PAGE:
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Article: The "Dead" constitution: Crime and punishment in singapore

TitleThe "Dead" constitution: Crime and punishment in singapore
Authors
Issue Date2010
PublisherSweet & Maxwell Asia. The Journal's web site is located at http://www.hku.hk/law/hklj/
Citation
Hong Kong Law Journal, 2010, v. 40 PART 3, p. 577-591 How to Cite?
AbstractIn Yong Vui Kong v Public Prosecutor, the Singapore Court of Appeal recently reaffi rmed the constitutionality of the mandatory death penalty for drug traffic cking offences under the Misuse of Drugs Act. Specifi cally, the Singapore Court held that the judicial obligation to impose a capital sentence, once guilt for the drug offence was so established, was neither a violation of the accused's constitutional right against the deprivation of his life in accordance with law nor a denial of his right to equal protection under the law. In this article, the author argues that, whilst one may be sympathetic to their Lordships for reaching the result they did, in light of the political realities underpinning Singapore's constitutional arrangement, the legal arguments advanced by the Court of Appeal for their decision unfortunately do not withstand close scrutiny.
Persistent Identifierhttp://hdl.handle.net/10722/156006
ISSN
2015 Impact Factor: 0.215
2015 SCImago Journal Rankings: 0.101
References

 

DC FieldValueLanguage
dc.contributor.authorYap, PJen_US
dc.date.accessioned2012-08-08T08:39:28Z-
dc.date.available2012-08-08T08:39:28Z-
dc.date.issued2010en_US
dc.identifier.citationHong Kong Law Journal, 2010, v. 40 PART 3, p. 577-591en_US
dc.identifier.issn0378-0600en_US
dc.identifier.urihttp://hdl.handle.net/10722/156006-
dc.description.abstractIn Yong Vui Kong v Public Prosecutor, the Singapore Court of Appeal recently reaffi rmed the constitutionality of the mandatory death penalty for drug traffic cking offences under the Misuse of Drugs Act. Specifi cally, the Singapore Court held that the judicial obligation to impose a capital sentence, once guilt for the drug offence was so established, was neither a violation of the accused's constitutional right against the deprivation of his life in accordance with law nor a denial of his right to equal protection under the law. In this article, the author argues that, whilst one may be sympathetic to their Lordships for reaching the result they did, in light of the political realities underpinning Singapore's constitutional arrangement, the legal arguments advanced by the Court of Appeal for their decision unfortunately do not withstand close scrutiny.en_US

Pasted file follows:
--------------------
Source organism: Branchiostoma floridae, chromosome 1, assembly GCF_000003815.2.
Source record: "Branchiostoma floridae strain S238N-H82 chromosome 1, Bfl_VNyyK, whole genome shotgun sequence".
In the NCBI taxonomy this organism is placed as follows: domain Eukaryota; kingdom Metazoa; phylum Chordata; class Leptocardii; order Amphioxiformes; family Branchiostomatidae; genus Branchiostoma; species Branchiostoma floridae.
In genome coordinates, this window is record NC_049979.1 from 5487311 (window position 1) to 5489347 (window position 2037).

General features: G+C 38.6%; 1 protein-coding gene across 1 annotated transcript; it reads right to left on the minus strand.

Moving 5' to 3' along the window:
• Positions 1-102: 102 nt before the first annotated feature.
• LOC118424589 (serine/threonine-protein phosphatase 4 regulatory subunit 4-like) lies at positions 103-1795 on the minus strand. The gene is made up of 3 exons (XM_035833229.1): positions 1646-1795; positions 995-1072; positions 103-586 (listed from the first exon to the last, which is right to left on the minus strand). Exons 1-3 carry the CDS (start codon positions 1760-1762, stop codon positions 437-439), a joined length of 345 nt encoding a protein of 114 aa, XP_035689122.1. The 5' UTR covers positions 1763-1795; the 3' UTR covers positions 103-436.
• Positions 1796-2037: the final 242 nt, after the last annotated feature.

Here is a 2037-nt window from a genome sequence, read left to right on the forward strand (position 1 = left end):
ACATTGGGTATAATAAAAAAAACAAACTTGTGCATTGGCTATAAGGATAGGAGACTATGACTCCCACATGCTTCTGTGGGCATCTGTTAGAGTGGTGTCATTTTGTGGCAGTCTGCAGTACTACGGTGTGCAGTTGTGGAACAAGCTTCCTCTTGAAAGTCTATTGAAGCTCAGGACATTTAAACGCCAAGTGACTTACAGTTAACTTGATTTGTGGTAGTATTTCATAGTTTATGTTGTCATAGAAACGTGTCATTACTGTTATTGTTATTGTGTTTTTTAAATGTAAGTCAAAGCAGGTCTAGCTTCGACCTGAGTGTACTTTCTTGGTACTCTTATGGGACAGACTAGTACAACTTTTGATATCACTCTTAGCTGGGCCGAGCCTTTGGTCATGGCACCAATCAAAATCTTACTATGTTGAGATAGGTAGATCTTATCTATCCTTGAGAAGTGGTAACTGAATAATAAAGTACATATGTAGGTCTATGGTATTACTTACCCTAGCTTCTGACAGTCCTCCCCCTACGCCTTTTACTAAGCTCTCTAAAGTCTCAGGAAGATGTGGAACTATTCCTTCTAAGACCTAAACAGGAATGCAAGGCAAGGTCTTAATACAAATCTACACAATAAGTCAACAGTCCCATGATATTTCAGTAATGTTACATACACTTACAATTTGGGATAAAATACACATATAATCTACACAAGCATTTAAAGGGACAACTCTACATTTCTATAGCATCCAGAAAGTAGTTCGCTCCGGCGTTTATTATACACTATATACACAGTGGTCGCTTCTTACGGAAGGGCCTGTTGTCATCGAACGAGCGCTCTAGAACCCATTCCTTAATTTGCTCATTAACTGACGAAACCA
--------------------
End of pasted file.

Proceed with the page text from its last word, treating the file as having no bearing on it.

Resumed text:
dc.languageengen_US
dc.publisherSweet & Maxwell Asia. The Journal's web site is located at http://www.hku.hk/law/hklj/en_US
dc.relation.ispartofHong Kong Law Journalen_US
dc.rightsCreative Commons: Attribution 3.0 Hong Kong License-
dc.titleThe "Dead" constitution: Crime and punishment in singaporeen_US
dc.typeArticleen_US
dc.identifier.emailYap, PJ:pjyap@hku.hken_US
dc.identifier.authorityYap, PJ=rp01274en_US
dc.description.naturepublished_or_final_versionen_US
dc.identifier.scopuseid_2-s2.0-79954988562en_US
dc.relation.referenceshttp://www.scopus.com/mlt/select.url?eid=2-s2.0-79954988562&selection=ref&src=s&origin=recordpageen_US
dc.identifier.volume40en_US
dc.identifier.issuePART 3en_US
dc.identifier.spage577en_US
dc.identifier.epage591en_US
dc.publisher.placeHong Kongen_US
dc.identifier.scopusauthoridJen Yap, P=37097350700en_US

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